Watercolourist, book illustrator, printer and painter in oils, Isabel Alexander was born in Birmingham (1910) and educated at King Edward’s High School for Girls before attending Birmingham School of Art (1929-33) and the Slade, London (1934-5). She married Scottish documentary film director Donald Alexander (1939), and they had one son, Robin, before separating (1941). Alexander was, therefore, a single mother during the war years, but she taught part-time, and having participated with her erstwhile husband on documentaries, she continued to worked as art director on educational and medical films.
During the war years Alexander also travelled to Wales where, in drawings mostly, she documented the conditions of the coal miners. Some of these drawings were used as illustrations for the ‘Miner’s Day’, by Bert L. Coombes. Coombes was himself a miner, and the book recounts the bleak everyday activities inside and outside the pit, but Alexander’s drawings, with their attention to detail, highlight the human element, making poignant the experience of the individuals concerned.
In 1946 Puffin Picture Books contracted Alexander to write and illustrate ‘The Story of Plant Life’. She wrote the text, but also prepared the lithographs for the book’s illustrations – a process in which she was helped by Barnett Freedman, master lithographer who worked at the Curwen Press – and along with others in the series, this book today remains a collector’s item.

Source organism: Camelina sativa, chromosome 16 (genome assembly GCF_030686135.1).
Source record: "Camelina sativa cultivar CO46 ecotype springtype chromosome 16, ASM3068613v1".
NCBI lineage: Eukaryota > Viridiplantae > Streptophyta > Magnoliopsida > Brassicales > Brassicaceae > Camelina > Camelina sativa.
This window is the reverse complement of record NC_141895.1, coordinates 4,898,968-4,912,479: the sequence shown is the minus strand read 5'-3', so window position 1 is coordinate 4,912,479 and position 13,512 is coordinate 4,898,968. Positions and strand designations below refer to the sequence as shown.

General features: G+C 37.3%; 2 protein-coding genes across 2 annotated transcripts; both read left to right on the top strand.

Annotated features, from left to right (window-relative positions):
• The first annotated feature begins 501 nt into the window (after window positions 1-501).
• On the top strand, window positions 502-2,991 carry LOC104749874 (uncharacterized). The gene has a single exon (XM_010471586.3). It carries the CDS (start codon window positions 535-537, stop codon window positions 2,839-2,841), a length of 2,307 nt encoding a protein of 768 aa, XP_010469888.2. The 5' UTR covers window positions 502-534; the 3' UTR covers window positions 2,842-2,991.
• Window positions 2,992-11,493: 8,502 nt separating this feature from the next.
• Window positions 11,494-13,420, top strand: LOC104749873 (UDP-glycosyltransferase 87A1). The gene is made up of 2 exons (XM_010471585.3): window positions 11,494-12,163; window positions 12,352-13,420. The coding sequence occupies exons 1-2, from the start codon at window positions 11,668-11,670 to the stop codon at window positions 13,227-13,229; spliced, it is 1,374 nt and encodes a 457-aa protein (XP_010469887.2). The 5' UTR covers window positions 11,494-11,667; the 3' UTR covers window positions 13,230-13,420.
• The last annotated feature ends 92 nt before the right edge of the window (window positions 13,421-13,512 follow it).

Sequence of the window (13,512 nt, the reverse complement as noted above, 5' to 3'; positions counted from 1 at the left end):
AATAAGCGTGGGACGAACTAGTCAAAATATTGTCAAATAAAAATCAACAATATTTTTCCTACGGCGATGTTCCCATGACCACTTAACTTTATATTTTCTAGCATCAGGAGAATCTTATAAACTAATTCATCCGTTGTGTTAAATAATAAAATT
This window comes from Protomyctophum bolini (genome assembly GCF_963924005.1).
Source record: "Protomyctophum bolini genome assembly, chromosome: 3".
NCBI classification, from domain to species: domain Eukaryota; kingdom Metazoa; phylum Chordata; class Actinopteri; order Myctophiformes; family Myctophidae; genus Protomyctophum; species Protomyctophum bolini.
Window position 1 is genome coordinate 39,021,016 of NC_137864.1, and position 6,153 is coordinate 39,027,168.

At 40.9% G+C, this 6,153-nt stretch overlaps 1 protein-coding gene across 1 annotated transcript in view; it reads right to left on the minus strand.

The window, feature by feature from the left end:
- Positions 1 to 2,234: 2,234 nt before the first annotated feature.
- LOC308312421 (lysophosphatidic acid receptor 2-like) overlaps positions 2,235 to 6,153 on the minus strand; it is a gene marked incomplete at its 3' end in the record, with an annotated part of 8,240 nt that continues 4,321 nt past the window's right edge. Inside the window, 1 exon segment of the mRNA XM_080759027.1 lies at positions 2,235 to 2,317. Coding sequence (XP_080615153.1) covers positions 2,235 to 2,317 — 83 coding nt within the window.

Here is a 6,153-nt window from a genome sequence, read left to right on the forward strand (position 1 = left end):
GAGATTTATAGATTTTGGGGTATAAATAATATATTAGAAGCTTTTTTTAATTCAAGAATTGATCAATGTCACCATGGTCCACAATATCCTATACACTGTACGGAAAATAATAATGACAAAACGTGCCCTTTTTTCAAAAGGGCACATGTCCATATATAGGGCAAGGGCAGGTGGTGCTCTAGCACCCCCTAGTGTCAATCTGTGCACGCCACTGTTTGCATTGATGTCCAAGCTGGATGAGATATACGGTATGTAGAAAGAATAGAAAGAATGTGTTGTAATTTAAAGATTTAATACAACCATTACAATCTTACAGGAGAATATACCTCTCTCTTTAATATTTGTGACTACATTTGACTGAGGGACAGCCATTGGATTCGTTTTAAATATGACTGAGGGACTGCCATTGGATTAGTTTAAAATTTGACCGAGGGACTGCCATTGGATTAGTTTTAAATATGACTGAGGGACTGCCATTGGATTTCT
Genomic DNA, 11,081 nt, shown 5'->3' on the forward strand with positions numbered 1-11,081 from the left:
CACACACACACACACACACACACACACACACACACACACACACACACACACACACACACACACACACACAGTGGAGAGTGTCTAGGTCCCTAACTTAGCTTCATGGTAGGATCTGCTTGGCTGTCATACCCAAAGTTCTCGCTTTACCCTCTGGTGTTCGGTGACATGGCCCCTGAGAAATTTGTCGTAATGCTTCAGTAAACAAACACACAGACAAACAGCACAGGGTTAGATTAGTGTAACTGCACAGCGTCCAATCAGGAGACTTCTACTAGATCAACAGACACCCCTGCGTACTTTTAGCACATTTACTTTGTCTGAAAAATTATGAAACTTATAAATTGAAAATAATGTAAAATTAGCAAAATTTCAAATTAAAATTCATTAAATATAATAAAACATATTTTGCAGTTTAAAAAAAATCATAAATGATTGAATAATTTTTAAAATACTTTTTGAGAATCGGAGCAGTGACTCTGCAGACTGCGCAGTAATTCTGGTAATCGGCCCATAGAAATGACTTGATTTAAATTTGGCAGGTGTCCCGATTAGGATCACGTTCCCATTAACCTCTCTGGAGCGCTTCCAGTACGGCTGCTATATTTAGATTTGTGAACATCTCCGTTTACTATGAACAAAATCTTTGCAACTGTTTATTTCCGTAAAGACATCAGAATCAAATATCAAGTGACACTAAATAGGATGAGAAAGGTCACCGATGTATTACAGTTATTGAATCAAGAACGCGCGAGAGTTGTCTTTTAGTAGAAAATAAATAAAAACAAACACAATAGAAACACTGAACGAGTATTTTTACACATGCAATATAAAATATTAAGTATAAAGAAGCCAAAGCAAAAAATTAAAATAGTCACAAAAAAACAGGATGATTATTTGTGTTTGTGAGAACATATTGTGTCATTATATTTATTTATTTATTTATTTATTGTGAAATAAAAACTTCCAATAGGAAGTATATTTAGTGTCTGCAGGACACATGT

In 1949, Alexander took up full-time employment as a trainer of art teachers at Saffron Walden Teacher’s Training College. Over the next 40 years she turned, in her private work, to paint – mostly to the painting of landscapes and seascapes, and whilst staying principally within a realist framework, she became interested, latterly, in abstraction. She travelled extensively, in Britain and continental Europe, but much of her time was spent in Scotland’s Hebridean islands.
Over her lifetime there were 36 public exhibitions of Alexander’s work, with nine solo exhibitions. Most of her work is in private collections – mainly in Britain, the US, Australia and China, but there are public holdings at the Glynn Vivian Art Gallery, Swansea; the Tulley House Museum, Carlisle, Mercer Gallery, Harrogate, and at the University of Cambridge.